Review: Red Velvet (Chicago Shakespeare Theater)

| December 11, 2017

Dion Johnstone, Greg Matthew Anderson, Jürgen Hooper, Bri Sudia and Tiffany Renee Johnson star in Red Velvet            
      

  

Red Velvet
 
Written by Lolita Chakrabarti
Chicago Shakespeare at Navy Pier (map)
thru Jan 21  |  tix: $48-$88  |  more info
       
Check for half-price tickets    
     


    
  

Stellar leading man propels this beautifully done sad-but-true story

  

Dion Johnstone, Greg Matthew Anderson, Jürgen Hooper, Bri Sudia and Tiffany Renee Johnson star in Red Velvet

    
Chicago Shakespeare Theater presents
    
Red Velvet

Review by Lauren Whalen

Ira Aldridge was ready to take over the world, one stage at a time. Unfortunately, the world was not quite ready for Ira Aldridge. In 1833, the American actor caused much controversy on London’s West End for his portrayal of the title character in Shakespeare’s Othello. The critics of London reacted poorly to seeing a black man play the Moor, and consequently the production closed after Aldridge performed only twice. The actor went on Dion Johnstone and Greg Matthew Anderson star as Ira Aldridge  and Pierre LaPorte in Red Velvet at  Chicago Shakespeareto have a stellar career, touring Europe and Russia as Shylock, Macbeth and King Lear, though he often did the roles in whiteface, and he never acted in London again. Red Velvet chronicles Aldridge’s groundbreaking but ill-timed two-day run as Othello at Covent Garden, the walls he shattered, and the obstacles he faced his entire career.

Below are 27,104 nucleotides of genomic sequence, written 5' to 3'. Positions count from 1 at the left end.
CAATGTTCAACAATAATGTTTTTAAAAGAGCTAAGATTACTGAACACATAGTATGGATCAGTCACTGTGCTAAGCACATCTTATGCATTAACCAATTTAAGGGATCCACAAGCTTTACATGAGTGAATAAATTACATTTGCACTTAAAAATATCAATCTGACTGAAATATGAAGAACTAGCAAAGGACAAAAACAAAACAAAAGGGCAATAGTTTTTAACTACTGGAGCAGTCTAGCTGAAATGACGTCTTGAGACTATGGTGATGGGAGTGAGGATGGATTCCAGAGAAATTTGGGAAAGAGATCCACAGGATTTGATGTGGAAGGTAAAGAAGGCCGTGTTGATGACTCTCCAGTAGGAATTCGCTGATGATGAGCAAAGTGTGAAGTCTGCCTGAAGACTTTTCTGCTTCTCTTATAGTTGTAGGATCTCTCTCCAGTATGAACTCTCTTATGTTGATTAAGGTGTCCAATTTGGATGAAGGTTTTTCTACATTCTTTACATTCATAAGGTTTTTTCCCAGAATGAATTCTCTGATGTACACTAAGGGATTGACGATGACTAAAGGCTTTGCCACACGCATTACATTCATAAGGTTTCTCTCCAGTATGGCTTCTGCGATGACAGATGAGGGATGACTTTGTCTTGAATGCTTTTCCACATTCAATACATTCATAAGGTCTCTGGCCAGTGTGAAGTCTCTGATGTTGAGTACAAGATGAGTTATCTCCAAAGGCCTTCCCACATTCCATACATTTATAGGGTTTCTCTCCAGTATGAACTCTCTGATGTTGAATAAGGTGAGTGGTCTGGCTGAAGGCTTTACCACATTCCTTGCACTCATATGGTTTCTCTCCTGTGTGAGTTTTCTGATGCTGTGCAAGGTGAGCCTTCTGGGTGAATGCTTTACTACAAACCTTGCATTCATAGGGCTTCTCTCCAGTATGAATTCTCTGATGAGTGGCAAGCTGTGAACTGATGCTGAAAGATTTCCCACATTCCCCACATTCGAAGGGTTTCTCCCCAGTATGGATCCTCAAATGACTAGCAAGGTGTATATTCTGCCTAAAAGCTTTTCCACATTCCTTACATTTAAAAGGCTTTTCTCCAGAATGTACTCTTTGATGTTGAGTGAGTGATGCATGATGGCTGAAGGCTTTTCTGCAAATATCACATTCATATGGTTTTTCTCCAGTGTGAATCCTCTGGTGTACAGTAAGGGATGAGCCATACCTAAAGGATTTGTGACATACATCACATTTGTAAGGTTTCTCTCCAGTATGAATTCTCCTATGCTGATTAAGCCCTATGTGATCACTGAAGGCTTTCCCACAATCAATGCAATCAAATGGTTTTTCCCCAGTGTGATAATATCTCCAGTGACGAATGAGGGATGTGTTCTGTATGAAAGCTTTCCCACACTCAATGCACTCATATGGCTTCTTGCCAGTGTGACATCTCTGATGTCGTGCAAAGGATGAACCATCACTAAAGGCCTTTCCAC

Red Velvet opens with Aldridge (Dion Johnstone) preparing to play King Lear in Poland. Curious young reporter Halina (Annie Purcell, who also plays Aldridge’s first wife, Margaret) has connived her way into his dressing room, much to the older actor’s chagrin. Reluctantly, he begins to tell her the story of his short run as Othello in London, thirty years before. After legendary actor Edmund Kean collapsed onstage, Kean’s son Charles (Michael Hayden) expects he’ll take over the role. Director and theater manager Pierre LaPorte (Greg Matthew Anderson), no stranger to scandal, has other ideas: his friend Ira Aldridge, who’s played Othello previously in a much smaller production and is ready to go. Not only is Aldridge black and American, his intense, physical style of acting differs greatly from the “teapot school”, which emphasizes presentation and grand gesturing, popular at the time. Aldridge faces opposition from Kean and other actors, though he’s a quick favorite of actress Ellen Tree (Chaon Cross) who not only plays Desdemona but is also engaged to Charles Kean. At the very same time, poetically enough, British Parliament is debating whether to end slavery.

Dion Johnstone and Chaon Cross star as Ira Aldridge and Ellen Tree in Red Velvet, Chicago Shakespeare TheaterDion Johnstone stars as Ira Aldridge in Red Velvet, Chicago Shakespeare Theater